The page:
Soon after dark they arrived, and gave me a most cordial welcome. Jupiter, grinning from ear to ear, bustled about to prepare some marsh-hens for supper. Legrand was in one of his fits — how else shall I term them? — of enthusiasm. He had found an unknown bivalve, forming a new genus, and, more than this, he had hunted down and secured, with Jupiter's assistance, a scarabæus which he believed to be totally new, but in respect to which he wished to have my opinion on the morrow.
"And why not to-night?" I asked, rubbing my hands over the blaze, and wishing the whole tribe of scarabæi at the devil.
"Ah, if I had only known you were here!" said Legrand, "but it's so long since I saw you; and how could I foresee that you would pay me a visit this very night of all others? As I was coming home I met Lieutenant G——, from the fort, and, very foolishly, I lent him the bug; so it will be impossible for you to see it until the morning. Stay here to-night, and I will send Jup down for it at sunrise. It is the loveliest thing in creation!"
"What? — sunrise?"
"Nonsense! no! — the bug. It is of a brilliant gold color — about the size of a large hickory-nut — with two jet black spots near one extremity of the back, and another, somewhat longer, at the other. The antennæ are — "
"Dey aint no tin in him, Massa Will, I keep a tellin on you," here interrupted Jupiter; "de bug is a goole bug, solid, ebery bit of him, inside and all, sep him wing — neber feel half so hebby a bug in my life."
"Well, suppose it is, Jup," replied Legrand, somewhat more earnestly, it seemed to me, than the case demanded, "is that any reason for your letting the birds burn? The color" — here he turned to me — "is really almost enough to warrant Jupiter's idea. You never saw a more brilliant metallic lustre than the scales emit — but of this you cannot judge till to-morrow. In the mean time I can give you some idea of the shape." Saying this, he seated himself at a small table, on which were a pen and ink, but no paper. He looked for some in a drawer, but found none.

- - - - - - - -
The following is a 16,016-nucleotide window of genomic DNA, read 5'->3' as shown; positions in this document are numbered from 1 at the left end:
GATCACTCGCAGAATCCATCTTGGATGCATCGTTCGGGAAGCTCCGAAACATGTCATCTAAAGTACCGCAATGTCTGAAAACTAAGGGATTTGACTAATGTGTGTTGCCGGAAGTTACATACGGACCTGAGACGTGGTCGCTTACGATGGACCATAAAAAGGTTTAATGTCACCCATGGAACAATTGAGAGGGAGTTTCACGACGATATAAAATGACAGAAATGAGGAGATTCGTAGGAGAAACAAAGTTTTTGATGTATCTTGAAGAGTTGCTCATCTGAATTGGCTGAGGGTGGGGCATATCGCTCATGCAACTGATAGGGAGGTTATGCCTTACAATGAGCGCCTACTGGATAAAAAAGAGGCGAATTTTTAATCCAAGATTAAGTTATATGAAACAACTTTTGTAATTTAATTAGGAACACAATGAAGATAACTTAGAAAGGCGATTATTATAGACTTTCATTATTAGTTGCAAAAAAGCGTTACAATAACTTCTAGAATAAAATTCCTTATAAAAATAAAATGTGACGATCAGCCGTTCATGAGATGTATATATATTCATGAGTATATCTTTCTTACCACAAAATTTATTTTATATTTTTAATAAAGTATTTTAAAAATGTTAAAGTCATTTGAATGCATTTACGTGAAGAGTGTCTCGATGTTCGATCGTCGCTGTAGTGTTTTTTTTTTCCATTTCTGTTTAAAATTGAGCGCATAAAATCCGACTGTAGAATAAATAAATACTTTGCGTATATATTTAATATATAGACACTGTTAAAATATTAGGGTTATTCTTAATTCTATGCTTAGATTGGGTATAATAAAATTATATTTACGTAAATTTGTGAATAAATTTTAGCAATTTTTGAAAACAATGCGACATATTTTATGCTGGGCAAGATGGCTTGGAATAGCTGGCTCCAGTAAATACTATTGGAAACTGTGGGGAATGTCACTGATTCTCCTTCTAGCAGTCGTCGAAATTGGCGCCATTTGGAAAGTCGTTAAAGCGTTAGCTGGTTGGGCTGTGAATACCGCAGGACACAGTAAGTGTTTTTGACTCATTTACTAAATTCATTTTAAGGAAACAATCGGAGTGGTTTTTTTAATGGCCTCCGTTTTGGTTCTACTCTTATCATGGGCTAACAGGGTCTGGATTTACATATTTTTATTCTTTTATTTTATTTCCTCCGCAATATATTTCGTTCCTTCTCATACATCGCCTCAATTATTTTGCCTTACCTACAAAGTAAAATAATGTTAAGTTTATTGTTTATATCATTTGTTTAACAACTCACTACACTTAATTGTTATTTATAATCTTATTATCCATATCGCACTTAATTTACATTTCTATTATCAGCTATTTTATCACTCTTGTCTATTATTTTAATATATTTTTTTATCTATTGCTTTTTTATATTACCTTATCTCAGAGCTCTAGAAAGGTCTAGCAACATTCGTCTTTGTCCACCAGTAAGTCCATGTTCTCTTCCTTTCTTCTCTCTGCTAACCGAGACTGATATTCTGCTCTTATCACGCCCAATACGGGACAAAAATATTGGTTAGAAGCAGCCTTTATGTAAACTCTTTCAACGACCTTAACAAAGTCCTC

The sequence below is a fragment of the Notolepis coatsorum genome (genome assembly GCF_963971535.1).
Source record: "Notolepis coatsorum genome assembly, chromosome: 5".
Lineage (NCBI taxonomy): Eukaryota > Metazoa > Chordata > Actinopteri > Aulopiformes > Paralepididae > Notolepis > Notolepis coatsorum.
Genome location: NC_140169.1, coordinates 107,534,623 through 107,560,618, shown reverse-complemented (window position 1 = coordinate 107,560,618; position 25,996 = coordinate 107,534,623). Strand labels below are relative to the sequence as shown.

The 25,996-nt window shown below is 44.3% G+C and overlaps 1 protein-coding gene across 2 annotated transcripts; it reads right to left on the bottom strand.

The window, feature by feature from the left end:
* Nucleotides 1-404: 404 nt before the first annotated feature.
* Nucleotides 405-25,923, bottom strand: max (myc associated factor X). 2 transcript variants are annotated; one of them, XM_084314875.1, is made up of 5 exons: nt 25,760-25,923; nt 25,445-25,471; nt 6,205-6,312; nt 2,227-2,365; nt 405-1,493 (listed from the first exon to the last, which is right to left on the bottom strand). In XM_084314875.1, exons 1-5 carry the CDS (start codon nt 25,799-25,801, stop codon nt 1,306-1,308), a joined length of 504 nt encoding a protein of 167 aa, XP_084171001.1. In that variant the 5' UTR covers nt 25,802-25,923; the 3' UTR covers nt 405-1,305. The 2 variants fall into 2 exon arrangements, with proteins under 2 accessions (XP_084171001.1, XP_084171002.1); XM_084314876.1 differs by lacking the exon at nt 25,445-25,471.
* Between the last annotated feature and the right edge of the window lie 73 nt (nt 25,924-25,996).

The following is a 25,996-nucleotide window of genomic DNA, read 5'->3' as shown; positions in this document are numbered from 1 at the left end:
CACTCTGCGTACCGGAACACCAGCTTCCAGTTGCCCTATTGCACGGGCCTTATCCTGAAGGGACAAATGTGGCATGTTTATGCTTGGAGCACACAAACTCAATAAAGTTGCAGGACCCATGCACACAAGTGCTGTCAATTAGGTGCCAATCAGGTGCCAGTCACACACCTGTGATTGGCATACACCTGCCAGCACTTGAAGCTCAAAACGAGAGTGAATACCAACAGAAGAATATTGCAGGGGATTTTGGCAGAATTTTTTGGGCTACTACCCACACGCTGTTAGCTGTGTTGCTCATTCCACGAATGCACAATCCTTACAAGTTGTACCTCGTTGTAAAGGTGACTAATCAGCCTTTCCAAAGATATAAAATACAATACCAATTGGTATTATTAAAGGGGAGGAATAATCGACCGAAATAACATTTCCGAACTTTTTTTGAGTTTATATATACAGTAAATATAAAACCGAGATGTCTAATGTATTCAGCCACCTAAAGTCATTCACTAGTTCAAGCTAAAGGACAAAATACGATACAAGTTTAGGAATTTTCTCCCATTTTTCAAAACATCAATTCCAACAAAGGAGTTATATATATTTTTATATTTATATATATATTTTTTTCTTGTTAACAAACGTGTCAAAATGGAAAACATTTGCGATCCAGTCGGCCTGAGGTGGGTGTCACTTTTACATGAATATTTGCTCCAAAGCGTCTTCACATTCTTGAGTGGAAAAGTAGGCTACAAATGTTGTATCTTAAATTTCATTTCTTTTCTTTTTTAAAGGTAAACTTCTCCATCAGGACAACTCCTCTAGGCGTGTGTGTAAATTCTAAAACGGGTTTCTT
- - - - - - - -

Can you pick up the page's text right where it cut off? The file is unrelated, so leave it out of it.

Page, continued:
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01-27-2009, 09:36 PM
I believe in Christianity as I believe that the sun has risen: not only because I see it, but because by it I see everything else.C. S. Lewis
01-27-2009, 10:34 PM
- Join Date
- Aug 2005
As a much younger man I've read the Cask of the Amontillado,The Red Mask ,The Gold Bug,The Fall Of The House Of Usher,The Pit and The Pendulum,The Black Cat,The Tell Tale Heart . Most were in several Compendium of the writings of Poe !
"In The movie clip Another clue Identified. The Goblet with the family crest under the table signifies the Cask Of The Amontillado ."
My favorite if I must choose was I suppose The Fall Of The House Of Usher mostly because I saw the movie of the same name with Vincent Price when I was very young and it frightened me some !
The Fall of the House of Usher-Vincent Price-Edgar Allan Poe
Cask of the Amontillado was also a favorite and also frightening because of the bricked up mans fading screams of fear .
Edgar A. Poe & Walled Up Alive!! (Cask of Amontillado)
Last edited by megimoo; 01-27-2009 at 11:01 PM.